To delve into the cause of the problem, the moderator asked why bullying happens in cosplay, and subsequently, what we can do to stop it. Gose indicated the culture of violence and lack of learned empathy as greater cultural contributors. Yu noted that it’s sad and ironic that we all come together to be weird together and bullying still happens–and others stand by and do nothing to help.
“You have to start with yourself,” Yu said. With the normalization of some aspects of geek culture, we are seeing more mainstream bullying behavior because becoming the norm means having the problems of the norm. Part of empowering herself is empowering others. Hate takes effort, and “if you have fun being a jerk, you don’t belong here.” Furthermore, silence is not support, and other cosplayers need to call out bullies. We love these characters we cosplay, and we want to become them in a way, or we identify with them. Every cosplayer is a human being.
Murphy’s suggestion to end bullying is to turn criticism on its head–for example, if someone calls you out because your body shape doesn’t match the character’s, “I know” and a grin is better than breaking down. Trolls want a reaction and will keep searching for it. To defend others, you have to defend yourself. Her biggest piece of advice: “they’re wrong.”
Crosson added that the adage of “get thicker skin” isn’t helpful at all. We as a geek community need to be vocal about bullying and proactively stop it by standing up for each other.
Questions and Answers
Other suggestions brought up in the Q&A:
- Never say “I hate”: do not start or encourage negativity. If you have something unkind to say, say it to friend instead of writing it online.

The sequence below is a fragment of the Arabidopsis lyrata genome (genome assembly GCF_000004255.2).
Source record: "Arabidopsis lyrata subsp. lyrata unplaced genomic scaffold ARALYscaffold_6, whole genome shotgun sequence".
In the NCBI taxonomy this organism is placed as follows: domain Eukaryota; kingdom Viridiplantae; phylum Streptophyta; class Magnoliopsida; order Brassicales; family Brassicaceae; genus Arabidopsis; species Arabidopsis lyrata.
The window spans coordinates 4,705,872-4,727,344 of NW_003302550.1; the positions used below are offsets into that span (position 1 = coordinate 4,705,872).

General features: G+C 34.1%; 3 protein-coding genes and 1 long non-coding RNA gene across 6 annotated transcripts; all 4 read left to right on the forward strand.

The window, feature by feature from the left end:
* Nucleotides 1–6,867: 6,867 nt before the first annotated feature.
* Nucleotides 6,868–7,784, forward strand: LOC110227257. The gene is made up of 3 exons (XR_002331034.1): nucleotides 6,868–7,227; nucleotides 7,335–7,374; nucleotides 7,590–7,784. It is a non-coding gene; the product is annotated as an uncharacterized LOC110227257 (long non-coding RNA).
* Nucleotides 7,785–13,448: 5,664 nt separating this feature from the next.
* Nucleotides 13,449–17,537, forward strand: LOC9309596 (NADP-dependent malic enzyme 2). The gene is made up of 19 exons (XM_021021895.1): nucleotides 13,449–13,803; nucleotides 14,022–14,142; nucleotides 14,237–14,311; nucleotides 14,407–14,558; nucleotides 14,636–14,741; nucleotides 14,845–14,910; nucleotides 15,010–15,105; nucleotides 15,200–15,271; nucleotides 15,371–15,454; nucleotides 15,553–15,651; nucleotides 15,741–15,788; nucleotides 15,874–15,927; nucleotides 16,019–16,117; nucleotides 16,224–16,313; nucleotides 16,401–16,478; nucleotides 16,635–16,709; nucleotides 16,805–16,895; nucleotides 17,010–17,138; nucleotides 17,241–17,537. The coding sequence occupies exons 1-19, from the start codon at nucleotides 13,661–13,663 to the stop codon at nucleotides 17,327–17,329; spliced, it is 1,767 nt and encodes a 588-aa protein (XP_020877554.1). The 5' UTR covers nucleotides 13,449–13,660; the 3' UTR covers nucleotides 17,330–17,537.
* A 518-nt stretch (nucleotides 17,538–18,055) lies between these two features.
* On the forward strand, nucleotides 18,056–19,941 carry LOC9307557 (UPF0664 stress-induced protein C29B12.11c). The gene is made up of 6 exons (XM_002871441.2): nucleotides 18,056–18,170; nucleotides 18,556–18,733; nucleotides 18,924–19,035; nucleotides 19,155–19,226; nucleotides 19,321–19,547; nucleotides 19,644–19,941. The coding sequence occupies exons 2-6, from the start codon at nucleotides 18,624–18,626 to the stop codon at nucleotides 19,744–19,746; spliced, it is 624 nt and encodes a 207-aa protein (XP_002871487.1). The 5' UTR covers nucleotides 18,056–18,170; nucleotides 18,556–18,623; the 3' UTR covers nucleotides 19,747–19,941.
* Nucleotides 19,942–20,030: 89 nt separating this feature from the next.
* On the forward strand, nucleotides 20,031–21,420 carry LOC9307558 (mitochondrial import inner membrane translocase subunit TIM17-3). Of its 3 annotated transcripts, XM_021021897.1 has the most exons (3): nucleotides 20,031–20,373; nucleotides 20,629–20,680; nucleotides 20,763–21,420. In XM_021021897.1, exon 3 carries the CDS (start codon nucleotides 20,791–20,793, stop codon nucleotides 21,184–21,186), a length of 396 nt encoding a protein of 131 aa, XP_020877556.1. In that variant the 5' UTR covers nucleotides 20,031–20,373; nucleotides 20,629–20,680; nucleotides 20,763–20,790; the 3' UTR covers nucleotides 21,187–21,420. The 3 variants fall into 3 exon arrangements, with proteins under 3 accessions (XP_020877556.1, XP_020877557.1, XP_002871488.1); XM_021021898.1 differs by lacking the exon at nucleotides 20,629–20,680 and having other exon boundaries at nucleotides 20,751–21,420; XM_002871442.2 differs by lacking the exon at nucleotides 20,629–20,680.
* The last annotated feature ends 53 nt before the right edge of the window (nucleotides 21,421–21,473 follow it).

- Older cosplayers need to act as leaders and enforcers to stop bullying.
- Love all levels of cosplay from duct-tape to hand-stitched, and appreciate your fellow cosplayers and geeks. It’s not just all about defending others. Be a positive force.
- Cosplay bullying is linked to misogyny: if women are “not sexy enough” for the male gaze, misogynists feel they somehow “deserve” to be trashed; but if you’re “too sexy,” then you’re a “fake nerd girl” doing it for attention. [This is rape culture.] We have to fight misogyny at all levels of society as well as in cosplay.
- Cons need clear statements about anti-harassment policies, which need to be enforced for attendees and media alike. Cosplay is NOT consent.
Like “Changing Culture,” this panel also identified the normalization of geek culture as part of the problem in bullying with regards to body-shaming, racism, and misogyny in geek culture. Yet, instead of trying to make geekdom into some kind of geekboys-only club and excluding perceived “non geeks,” being more inclusive and focusing on ending bullying will make the community a better place. We can still reject that part of mainstream culture even–especially!– as we become more visible in the media and on social media, and we have to work to fight against these problems in the mainstream culture, too. Boldly go!